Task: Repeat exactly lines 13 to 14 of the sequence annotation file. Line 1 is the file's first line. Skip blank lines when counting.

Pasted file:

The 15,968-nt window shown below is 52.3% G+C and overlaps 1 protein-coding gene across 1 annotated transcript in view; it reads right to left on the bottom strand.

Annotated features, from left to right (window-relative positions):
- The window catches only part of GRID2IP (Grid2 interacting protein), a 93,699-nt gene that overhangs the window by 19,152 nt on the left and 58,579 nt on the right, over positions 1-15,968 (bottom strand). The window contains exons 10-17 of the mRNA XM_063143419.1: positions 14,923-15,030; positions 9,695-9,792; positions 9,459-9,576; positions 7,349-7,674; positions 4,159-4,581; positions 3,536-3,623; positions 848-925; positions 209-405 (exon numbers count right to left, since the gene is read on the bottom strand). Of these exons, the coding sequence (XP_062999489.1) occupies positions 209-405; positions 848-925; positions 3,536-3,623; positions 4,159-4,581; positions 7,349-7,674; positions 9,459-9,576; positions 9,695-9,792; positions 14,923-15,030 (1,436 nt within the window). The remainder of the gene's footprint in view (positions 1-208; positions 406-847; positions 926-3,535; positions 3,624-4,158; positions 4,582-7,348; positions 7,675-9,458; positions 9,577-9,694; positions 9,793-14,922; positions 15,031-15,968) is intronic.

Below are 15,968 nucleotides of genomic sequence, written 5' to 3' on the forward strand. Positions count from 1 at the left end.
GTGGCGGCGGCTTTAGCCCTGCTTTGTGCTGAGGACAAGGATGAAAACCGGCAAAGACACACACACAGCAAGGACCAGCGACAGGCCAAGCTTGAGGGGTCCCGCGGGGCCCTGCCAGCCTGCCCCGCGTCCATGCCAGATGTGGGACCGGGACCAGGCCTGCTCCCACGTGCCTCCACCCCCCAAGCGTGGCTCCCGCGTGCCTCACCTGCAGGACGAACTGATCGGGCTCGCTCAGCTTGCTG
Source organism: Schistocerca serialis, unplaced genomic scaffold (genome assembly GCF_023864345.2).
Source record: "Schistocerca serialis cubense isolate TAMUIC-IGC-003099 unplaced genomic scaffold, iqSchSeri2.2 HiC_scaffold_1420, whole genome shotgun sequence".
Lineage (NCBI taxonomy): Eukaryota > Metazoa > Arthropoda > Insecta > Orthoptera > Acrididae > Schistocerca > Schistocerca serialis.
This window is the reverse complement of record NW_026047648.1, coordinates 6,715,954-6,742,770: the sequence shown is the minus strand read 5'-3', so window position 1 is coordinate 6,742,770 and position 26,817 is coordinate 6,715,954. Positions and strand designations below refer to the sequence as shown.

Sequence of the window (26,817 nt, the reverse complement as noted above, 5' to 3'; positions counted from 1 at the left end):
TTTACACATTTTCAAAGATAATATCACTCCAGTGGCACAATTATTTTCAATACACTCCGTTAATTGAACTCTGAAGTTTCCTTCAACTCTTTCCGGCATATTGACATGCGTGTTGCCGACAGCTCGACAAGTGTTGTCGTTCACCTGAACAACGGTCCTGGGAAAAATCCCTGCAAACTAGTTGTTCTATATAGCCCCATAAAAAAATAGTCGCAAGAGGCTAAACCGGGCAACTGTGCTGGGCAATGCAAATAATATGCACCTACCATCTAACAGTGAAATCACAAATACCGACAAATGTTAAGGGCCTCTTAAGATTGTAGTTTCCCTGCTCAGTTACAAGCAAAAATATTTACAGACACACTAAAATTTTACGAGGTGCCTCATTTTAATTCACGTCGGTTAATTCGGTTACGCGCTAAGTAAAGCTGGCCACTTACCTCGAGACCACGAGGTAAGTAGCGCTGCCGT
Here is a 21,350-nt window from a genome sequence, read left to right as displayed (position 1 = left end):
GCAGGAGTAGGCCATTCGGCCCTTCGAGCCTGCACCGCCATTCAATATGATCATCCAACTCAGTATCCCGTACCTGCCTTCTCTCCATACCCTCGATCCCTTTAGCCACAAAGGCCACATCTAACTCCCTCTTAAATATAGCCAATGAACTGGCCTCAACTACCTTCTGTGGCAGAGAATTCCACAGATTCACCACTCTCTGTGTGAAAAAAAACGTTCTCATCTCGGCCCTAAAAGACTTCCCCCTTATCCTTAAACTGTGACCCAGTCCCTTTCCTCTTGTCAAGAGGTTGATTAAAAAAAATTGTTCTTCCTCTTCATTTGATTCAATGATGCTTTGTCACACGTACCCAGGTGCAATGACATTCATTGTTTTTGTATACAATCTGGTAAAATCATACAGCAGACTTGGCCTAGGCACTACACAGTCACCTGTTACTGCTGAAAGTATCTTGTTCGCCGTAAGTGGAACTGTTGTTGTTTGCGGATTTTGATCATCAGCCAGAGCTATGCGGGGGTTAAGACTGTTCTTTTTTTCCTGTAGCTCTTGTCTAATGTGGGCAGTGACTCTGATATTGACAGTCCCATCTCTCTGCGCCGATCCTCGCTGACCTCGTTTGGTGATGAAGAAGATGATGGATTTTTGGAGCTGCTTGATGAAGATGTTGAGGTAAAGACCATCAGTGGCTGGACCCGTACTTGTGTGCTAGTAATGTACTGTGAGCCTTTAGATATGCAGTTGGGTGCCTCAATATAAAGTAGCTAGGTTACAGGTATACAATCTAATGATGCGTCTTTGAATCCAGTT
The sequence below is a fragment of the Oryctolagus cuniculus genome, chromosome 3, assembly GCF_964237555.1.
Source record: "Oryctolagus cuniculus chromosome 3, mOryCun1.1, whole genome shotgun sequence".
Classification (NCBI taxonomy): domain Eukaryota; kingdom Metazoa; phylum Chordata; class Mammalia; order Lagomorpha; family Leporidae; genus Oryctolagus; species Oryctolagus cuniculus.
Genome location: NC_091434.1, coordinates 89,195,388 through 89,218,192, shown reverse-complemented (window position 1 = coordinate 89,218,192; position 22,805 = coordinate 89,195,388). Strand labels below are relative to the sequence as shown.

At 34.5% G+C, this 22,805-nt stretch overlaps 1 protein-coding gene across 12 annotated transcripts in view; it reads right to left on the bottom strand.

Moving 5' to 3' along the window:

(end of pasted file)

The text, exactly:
GCAGGAGTAGGCCATTCGGCCCTTCGAGCCTGCACCGCCATTCAATATGATCATCCAACTCAGTATCCCGTACCTGCCTTCTCTCCATACCCTCGATCCCTTTAGCCACAAAGGCCACATCTAACTCCCTCTTAAATATAGCCAATGAACTGGCCTCAACTACCTTCTGTGGCAGAGAATTCCACAGATTCACCACTCTCTGTGTGAAAAAAAACGTTCTCATCTCGGCCCTAAAAGACTTCCCCCTTATCCTTAAACTGTGACCCAGTCCCTTTCCTCTTGTCAAGAGGTTGATTAAAAAAAATTGTTCTTCCTCTTCATTTGATTCAATGATGCTTTGTCACACGTACCCAGGTGCAATGACATTCATTGTTTTTGTATACAATCTGGTAAAATCATACAGCAGACTTGGCCTAGGCACTACACAGTCACCTGTTACTGCTGAAAGTATCTTGTTCGCCGTAAGTGGAACTGTTGTTGTTTGCGGATTTTGATCATCAGCCAGAGCTATGCGGGGGTTAAGACTGTTCTTTTTTTCCTGTAGCTCTTGTCTAATGTGGGCAGTGACTCTGATATTGACAGTCCCATCTCTCTGCGCCGATCCTCGCTGACCTCGTTTGGTGATGAAGAAGATGATGGATTTTTGGAGCTGCTTGATGAAGATGTTGAGGTAAAGACCATCAGTGGCTGGACCCGTACTTGTGTGCTAGTAATGTACTGTGAGCCTTTAGATATGCAGTTGGGTGCCTCAATATAAAGTAGCTAGGTTACAGGTATACAATCTAATGATGCGTCTTTGAATCCAGTT
The sequence below is a fragment of the Oryctolagus cuniculus genome, chromosome 3, assembly GCF_964237555.1.